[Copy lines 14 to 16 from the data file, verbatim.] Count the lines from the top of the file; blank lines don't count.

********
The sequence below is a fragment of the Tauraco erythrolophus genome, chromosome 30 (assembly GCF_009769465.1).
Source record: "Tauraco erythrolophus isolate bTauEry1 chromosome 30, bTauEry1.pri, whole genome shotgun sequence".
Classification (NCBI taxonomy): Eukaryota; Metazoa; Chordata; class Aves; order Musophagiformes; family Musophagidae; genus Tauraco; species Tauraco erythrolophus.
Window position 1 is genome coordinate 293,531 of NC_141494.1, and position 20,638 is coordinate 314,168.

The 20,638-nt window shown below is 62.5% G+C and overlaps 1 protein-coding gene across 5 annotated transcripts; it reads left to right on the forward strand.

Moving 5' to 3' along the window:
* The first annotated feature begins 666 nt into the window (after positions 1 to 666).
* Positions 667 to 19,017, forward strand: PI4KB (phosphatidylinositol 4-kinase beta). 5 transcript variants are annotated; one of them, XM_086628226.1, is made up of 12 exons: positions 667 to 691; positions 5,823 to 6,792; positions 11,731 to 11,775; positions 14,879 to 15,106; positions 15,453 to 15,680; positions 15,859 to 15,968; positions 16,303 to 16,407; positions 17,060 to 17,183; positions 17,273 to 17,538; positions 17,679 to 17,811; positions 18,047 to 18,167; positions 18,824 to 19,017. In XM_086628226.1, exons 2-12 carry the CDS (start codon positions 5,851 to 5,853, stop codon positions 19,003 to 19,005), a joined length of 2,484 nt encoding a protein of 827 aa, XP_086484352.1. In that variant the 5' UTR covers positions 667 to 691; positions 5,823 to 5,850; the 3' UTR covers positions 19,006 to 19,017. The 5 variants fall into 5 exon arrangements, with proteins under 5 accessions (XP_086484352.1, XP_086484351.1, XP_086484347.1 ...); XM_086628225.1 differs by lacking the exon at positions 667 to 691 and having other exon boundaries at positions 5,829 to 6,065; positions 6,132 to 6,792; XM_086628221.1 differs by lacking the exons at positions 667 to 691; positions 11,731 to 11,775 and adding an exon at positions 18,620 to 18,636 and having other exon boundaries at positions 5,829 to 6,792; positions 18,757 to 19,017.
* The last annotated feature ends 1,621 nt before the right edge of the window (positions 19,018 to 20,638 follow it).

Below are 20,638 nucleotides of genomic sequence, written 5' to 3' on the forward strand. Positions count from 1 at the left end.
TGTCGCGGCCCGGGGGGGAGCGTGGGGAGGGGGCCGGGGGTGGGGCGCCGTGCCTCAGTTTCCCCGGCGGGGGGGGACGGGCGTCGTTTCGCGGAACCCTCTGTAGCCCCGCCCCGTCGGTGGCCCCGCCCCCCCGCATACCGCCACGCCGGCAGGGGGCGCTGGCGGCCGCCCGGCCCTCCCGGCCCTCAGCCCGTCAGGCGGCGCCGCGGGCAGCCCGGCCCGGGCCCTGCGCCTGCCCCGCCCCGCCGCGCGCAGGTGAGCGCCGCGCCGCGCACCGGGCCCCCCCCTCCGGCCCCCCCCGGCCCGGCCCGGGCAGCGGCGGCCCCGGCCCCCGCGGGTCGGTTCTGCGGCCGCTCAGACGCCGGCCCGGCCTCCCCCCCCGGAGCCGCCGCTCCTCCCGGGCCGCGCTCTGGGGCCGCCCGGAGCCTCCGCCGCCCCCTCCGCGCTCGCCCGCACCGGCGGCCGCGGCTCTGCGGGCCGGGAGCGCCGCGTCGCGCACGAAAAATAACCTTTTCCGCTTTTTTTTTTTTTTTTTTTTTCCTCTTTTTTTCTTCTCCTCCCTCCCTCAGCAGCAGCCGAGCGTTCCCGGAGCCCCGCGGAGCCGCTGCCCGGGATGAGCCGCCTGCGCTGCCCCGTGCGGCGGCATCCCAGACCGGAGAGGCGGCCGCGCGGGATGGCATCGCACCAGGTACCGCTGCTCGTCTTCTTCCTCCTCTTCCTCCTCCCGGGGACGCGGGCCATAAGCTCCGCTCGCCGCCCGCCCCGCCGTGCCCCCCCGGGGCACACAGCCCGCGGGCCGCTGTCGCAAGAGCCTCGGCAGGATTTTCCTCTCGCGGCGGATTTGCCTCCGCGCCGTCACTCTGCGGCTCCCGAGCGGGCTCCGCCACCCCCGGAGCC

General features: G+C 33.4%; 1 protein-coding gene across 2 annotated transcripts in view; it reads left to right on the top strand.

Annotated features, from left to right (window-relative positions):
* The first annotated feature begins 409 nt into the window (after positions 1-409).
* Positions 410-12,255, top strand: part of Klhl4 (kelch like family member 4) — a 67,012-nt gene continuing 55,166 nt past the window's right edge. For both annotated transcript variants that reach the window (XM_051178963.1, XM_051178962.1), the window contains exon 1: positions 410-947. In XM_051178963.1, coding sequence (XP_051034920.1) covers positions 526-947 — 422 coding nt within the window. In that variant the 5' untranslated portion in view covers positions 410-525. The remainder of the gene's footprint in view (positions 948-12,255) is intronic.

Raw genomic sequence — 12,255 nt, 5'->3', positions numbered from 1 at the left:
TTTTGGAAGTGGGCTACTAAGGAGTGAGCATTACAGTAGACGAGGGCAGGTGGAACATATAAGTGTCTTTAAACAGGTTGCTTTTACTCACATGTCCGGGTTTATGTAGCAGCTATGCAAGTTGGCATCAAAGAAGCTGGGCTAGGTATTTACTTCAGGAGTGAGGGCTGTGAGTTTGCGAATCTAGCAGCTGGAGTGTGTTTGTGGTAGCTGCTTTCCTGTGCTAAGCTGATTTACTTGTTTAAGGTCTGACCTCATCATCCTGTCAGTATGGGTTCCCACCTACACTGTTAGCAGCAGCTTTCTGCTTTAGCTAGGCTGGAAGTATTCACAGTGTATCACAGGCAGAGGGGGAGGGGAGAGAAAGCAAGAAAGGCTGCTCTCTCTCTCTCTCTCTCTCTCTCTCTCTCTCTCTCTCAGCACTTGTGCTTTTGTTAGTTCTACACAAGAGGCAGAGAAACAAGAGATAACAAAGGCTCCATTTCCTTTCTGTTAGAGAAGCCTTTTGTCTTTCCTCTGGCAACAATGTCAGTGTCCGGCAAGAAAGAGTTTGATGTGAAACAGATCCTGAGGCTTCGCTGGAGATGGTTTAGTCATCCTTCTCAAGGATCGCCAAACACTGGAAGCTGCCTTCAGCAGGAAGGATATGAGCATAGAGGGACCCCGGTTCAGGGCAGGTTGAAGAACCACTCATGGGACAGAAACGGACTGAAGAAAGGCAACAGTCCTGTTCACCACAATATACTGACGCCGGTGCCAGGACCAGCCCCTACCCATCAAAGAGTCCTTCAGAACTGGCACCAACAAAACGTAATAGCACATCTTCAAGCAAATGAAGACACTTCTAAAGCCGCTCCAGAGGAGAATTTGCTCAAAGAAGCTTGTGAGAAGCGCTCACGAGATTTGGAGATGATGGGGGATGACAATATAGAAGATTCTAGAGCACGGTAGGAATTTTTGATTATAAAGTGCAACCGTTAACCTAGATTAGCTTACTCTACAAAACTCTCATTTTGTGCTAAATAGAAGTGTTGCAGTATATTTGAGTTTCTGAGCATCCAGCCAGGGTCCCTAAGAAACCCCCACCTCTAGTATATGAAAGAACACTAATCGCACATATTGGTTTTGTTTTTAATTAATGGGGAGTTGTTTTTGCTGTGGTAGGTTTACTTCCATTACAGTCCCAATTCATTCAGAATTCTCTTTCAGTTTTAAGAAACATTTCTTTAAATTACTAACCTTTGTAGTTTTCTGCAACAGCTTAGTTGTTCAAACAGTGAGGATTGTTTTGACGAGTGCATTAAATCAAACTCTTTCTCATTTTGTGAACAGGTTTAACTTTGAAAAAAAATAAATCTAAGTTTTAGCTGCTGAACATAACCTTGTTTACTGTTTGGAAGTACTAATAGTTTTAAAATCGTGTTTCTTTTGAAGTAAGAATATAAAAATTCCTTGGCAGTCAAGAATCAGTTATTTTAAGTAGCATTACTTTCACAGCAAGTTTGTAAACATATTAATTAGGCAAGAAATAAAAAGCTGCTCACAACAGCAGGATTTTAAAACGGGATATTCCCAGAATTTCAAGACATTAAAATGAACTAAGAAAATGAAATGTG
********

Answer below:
* The first annotated feature begins 409 nt into the window (after positions 1-409).
* Positions 410-12,255, top strand: part of Klhl4 (kelch like family member 4) — a 67,012-nt gene continuing 55,166 nt past the window's right edge. For both annotated transcript variants that reach the window (XM_051178963.1, XM_051178962.1), the window contains exon 1: positions 410-947. In XM_051178963.1, coding sequence (XP_051034920.1) covers positions 526-947 — 422 coding nt within the window. In that variant the 5' untranslated portion in view covers positions 410-525. The remainder of the gene's footprint in view (positions 948-12,255) is intronic.

Raw genomic sequence — 12,255 nt, 5'->3', positions numbered from 1 at the left: